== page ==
Drilling down to the level of the virus itself, we see: An envelope made up of two types of glycoproteins, Hemagglutinin (HA) and neuramindinase (NA), surrounding a central core of viral RNA and some more proteins that protect the RNA (you'll remember from biology class that RNA is a type of genetic material). No mitochondria, no nucleus or other typical cell material, because a virus is not a cell — it's a virus. The HA and NA are what attach to (and release) virus progeny into a host cell — like, say, one in your lungs. It's these proteins that are the targets for antiviral drugs. The whole simple genius of the virus is that it uses its host cell to survive, replicate, mutate and spread (it can't do those things on its own). 

So if you can stop the virus from being able to attach or transmit its material to a host cell, you stop the virus from spreading.

Yotam Bar-On, a Ph.D. candidate in immunology and cancer research at the Hebrew University of Jerusalem, has been focused on just that. He developed antibodies that bind to the NA, taking them out of commission in such a way that the body's own Natural Killer cells (NK) are able to do their job more effectively (we know that they can kill influenza viruses, but the viruses block them).

"Altogether, the novel antibodies we have developed will allow our immune system to respond more efficiently to a wide variety of influenza infections,” Bar-On told Health Canal.

So these larger spectrum antibodies from a vaccine response will aid our bodies in fighting the flu — including not just one strain, but a variety of them — from the cellular level.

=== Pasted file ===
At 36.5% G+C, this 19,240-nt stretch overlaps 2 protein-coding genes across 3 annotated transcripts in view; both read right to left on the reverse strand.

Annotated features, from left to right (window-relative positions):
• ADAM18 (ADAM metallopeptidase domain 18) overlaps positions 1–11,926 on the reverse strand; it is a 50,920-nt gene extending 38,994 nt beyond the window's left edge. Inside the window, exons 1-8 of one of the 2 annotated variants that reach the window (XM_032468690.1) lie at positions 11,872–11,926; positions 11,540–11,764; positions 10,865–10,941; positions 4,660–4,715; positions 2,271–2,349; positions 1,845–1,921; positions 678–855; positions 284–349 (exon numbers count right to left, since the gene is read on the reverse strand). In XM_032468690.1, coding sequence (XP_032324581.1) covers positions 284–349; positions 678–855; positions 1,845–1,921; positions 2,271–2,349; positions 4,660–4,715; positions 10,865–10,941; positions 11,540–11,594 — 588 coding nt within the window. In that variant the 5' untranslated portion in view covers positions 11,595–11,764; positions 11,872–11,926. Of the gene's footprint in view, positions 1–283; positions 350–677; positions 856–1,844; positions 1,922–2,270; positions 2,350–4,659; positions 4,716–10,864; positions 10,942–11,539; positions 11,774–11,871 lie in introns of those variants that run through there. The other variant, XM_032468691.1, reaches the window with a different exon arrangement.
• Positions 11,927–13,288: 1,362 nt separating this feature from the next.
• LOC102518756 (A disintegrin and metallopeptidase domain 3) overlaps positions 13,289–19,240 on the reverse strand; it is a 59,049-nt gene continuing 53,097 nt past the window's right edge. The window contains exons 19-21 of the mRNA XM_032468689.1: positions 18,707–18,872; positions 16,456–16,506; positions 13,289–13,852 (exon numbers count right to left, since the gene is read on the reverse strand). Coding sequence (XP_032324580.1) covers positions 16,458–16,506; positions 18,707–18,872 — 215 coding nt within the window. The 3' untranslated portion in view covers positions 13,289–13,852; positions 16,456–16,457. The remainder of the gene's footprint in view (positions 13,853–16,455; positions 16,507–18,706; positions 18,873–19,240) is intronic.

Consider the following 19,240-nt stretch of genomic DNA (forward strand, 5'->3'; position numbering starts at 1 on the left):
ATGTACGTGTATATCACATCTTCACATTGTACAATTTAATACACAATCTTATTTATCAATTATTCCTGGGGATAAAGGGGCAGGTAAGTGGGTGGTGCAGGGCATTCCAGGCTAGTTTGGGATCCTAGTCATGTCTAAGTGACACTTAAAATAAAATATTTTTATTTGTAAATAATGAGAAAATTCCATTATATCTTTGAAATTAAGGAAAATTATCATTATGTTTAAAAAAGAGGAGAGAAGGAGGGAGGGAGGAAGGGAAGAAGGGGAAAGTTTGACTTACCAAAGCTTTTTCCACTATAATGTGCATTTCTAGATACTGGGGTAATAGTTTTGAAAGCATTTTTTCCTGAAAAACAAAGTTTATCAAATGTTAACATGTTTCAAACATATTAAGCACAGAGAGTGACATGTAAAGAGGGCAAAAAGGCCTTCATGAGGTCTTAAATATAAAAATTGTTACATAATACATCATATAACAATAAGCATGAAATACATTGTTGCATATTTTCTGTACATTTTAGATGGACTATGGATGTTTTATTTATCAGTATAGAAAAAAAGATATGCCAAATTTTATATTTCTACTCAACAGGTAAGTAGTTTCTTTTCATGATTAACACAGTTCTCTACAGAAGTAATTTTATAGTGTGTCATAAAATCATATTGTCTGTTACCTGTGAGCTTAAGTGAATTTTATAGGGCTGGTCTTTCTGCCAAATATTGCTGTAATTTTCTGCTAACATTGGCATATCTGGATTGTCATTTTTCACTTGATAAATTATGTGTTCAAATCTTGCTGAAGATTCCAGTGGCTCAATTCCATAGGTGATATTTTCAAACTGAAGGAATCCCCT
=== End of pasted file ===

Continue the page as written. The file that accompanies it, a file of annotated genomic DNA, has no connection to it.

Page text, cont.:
"That these 'broadly protective' antibodies exist in some people suggests that it might be possible to elicit them by using the right vaccine," said Dr. Wang.

An illustration of the influenza hemagglutinin protein reconfigures itself as it targets host cells to infect them.The influenza hemagglutinin protein reconfigures itself as it targets host cells to infect them. Until new analysis by Rice University and Baylor College of Medicine researchers, nobody had been able to study the intermediate states of the protein-refolding process that may be vulnerable to treatment with drugs. (Photo: Jeffrey Noel/Rice University) 

Another study, by teams from Rice and Baylor Universities, has looked at the HA protein. “The purpose of hemagglutinin (HA) is to poke a hole between the two membranes,” Jianpeng Ma, a biochemist with joint appointment at Rice and Baylor, said via a statement from Rice. “They have to fuse so the genetic material will be injected into the human cell.”

By interrupting the fusion process between virus and human cell (illustrated above) by attacking the 'cap' that protects the virus (this is the very part of the virus the mutates so often and makes it such a strong defense against vaccines), the interior part of the HA is revealed; material which, researchers think, is much less able to mutate, and is therefore more susceptible to vaccines. 

Obviously, viruses are tricky, even if they are simple. What's most hopeful about the current state of research is that scientists are looking at the problem from multiple angles — narrowing down the mechanisms toward a solution that will keep us healthier and ultimately save lives.